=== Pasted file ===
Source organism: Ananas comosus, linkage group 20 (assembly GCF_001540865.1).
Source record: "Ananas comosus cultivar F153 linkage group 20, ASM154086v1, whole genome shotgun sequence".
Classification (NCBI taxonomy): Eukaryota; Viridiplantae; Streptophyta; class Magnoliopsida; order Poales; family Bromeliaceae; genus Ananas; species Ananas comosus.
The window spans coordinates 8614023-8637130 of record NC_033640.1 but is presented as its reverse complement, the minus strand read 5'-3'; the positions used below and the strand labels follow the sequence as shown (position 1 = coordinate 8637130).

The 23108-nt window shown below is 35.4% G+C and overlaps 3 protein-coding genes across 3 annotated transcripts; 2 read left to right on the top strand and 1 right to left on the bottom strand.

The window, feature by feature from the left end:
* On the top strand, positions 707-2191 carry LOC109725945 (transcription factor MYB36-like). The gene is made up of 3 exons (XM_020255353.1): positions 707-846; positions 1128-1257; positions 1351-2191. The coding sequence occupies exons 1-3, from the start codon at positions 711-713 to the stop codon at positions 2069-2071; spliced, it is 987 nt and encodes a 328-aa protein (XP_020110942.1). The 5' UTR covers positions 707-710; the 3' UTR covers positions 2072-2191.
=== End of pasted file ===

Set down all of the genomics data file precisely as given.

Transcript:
Source organism: Ananas comosus, linkage group 20 (assembly GCF_001540865.1).
Source record: "Ananas comosus cultivar F153 linkage group 20, ASM154086v1, whole genome shotgun sequence".
Classification (NCBI taxonomy): Eukaryota; Viridiplantae; Streptophyta; class Magnoliopsida; order Poales; family Bromeliaceae; genus Ananas; species Ananas comosus.
The window spans coordinates 8614023-8637130 of record NC_033640.1 but is presented as its reverse complement, the minus strand read 5'-3'; the positions used below and the strand labels follow the sequence as shown (position 1 = coordinate 8637130).

The 23108-nt window shown below is 35.4% G+C and overlaps 3 protein-coding genes across 3 annotated transcripts; 2 read left to right on the top strand and 1 right to left on the bottom strand.

The window, feature by feature from the left end:
* On the top strand, positions 707-2191 carry LOC109725945 (transcription factor MYB36-like). The gene is made up of 3 exons (XM_020255353.1): positions 707-846; positions 1128-1257; positions 1351-2191. The coding sequence occupies exons 1-3, from the start codon at positions 711-713 to the stop codon at positions 2069-2071; spliced, it is 987 nt and encodes a 328-aa protein (XP_020110942.1). The 5' UTR covers positions 707-710; the 3' UTR covers positions 2072-2191.